(Self-)Portraits of early modern artists from Doopsgezind (Mennonite) milieus

(Self-)Portraits of early modern artists from Doopsgezind (Mennonite) milieus

This post consists of a gallery of early modern Dutch Mennonite artists (or those who were a part of Mennonite milieus, even though they might not have been congregational members). The list is far from exhaustive, but it provides a quick sense of just how involved in the arts Mennonites were. For more details about Mennonite artists, or Anabaptist portrayed in art, click the tags “art” or “portrait”. Read more

Images of the Lamb Church (aka Singelkerk) in Amsterdam

Amsterdam’s Doopsgezind (aka Mennonite) church on the inner city canal ring called the Singel is a major landmark in the history of Dutch dissenters. Its modern address is Singel 452. The building did not and still does not look like a church from the outside. Since Mennonites did not enjoy rights of public worship in most part of the Netherlands until the 19th century, they usually made the outside of their meeting houses to look like a regular building (for more, see the Wikipedia article on clandestine churches). The Singelkerk is a major example of a Dutch clandestine church.

The Singel Church was the epicentre of the so-called “War of the Lambs” in the middle of the 17th century (see the building’s symbol). Read more

The Anabaptist Attack on Amsterdam’s City Hall

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The siege of Oldeklooster, 1535: A turning-point in Mennonite history

(Click the images for more details.)

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A “new” etching by Romeyn de Hooghe? Updated and revised post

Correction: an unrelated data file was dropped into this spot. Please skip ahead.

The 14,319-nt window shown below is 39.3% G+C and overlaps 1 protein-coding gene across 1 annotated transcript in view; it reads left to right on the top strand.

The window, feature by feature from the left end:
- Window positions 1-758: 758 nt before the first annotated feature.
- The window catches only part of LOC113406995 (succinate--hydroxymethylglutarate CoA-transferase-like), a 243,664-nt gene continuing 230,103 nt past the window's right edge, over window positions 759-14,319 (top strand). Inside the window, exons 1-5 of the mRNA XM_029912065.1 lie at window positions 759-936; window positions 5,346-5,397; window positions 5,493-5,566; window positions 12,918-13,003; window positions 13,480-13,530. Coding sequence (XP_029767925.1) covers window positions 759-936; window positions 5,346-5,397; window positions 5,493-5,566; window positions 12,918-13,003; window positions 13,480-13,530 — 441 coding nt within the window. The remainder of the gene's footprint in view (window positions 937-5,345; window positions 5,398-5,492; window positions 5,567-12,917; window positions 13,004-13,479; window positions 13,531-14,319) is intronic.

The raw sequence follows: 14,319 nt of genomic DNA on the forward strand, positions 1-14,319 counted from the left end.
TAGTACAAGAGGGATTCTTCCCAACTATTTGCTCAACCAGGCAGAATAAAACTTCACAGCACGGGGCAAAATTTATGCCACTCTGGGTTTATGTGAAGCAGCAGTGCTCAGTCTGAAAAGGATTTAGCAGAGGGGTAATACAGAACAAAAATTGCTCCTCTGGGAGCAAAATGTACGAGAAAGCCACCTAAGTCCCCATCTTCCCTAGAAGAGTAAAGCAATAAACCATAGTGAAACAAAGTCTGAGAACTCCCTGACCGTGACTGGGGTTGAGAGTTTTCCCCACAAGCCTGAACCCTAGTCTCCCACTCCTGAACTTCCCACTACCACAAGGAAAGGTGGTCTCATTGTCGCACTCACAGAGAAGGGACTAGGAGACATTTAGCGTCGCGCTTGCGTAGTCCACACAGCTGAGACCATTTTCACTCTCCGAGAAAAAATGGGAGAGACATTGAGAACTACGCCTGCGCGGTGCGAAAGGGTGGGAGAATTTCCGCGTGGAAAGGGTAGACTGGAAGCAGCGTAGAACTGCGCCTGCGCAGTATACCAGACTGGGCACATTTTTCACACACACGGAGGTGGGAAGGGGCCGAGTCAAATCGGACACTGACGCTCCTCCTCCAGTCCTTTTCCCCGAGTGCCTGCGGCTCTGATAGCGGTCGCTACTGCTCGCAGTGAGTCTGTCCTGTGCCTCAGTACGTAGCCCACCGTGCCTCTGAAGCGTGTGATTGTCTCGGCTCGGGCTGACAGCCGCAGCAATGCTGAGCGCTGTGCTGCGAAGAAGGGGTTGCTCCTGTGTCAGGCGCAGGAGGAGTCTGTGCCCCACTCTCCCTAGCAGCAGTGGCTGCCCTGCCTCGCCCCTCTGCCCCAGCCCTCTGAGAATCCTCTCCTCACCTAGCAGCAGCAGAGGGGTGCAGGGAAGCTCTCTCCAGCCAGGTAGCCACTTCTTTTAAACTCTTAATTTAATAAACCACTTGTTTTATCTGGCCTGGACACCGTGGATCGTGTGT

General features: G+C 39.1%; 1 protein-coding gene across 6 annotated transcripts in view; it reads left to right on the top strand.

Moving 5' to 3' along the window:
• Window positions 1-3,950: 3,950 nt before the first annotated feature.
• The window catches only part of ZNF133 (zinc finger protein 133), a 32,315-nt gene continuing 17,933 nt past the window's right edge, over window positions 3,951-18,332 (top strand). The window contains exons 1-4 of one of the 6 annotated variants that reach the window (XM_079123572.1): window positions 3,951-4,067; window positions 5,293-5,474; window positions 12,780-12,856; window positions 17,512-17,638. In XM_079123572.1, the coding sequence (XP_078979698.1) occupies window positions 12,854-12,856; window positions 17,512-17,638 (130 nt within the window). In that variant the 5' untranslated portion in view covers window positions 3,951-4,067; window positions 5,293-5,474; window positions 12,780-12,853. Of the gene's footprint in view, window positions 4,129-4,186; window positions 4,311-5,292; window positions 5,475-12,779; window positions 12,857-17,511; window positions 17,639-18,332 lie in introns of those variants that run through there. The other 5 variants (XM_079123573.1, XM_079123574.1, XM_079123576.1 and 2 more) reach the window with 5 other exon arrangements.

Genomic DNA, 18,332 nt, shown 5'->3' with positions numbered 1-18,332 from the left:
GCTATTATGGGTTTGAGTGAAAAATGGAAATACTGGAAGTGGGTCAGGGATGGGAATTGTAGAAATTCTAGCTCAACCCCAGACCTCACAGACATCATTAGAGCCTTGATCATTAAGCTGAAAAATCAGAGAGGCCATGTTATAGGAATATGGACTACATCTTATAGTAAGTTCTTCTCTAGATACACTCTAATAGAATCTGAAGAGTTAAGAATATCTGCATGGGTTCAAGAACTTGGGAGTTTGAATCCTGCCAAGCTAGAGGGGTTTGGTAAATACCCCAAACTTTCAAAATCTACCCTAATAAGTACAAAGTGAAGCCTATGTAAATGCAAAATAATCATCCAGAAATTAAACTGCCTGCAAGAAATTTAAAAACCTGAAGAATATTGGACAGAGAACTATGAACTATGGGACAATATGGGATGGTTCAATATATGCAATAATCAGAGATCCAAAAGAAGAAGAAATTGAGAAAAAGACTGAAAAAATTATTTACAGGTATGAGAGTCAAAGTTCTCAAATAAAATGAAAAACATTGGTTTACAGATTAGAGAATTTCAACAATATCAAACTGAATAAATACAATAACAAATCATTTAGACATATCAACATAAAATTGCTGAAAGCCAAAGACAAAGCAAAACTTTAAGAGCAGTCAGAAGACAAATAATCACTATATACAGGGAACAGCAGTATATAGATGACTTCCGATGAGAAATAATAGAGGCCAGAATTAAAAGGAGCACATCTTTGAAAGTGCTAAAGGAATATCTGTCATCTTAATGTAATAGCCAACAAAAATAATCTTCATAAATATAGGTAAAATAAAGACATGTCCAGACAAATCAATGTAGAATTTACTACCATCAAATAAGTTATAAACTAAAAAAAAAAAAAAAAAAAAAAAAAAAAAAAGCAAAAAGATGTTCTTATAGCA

deHoogheCatalog2008

Cover of a 2008 catalog that accompanied an exhibit in 2008-9 at the Allard Pierson Museum in Amsterdam. The translation of the catalog title is “Romeyn de Hooghe: the late Golden Age brought to life.”

Romeyn de Hooghe (1645-1708) is a major figure in the world of European art history in the era of the Dutch Golden Age. What’s more, he played a significant role in Anglo-Dutch politics around the time of the Glorious Revolution as a supporter of William of Orange / William III. He’s been the subject of a significant number of exhibitions and academic studies recently. For example, the National Gallery of Art in Washington, DC, has just finished an exhibit on “The Book Illustrations of Romeyn de Hooghe” (13 Sept. 2014 to 25 Jan. 2015). In this post I introduce an anonymous etching that I think might be by him (or maybe by his student Adriaan Schoonebeek).

Note: Since first publishing this post I have updated it a few times. One revision was from Feb. 8, and more thorough revisions are from Feb. 11 and 23. The main change in the most recent, thorough revisions is to downplay the importance of the 1660 edition of Hortensius.

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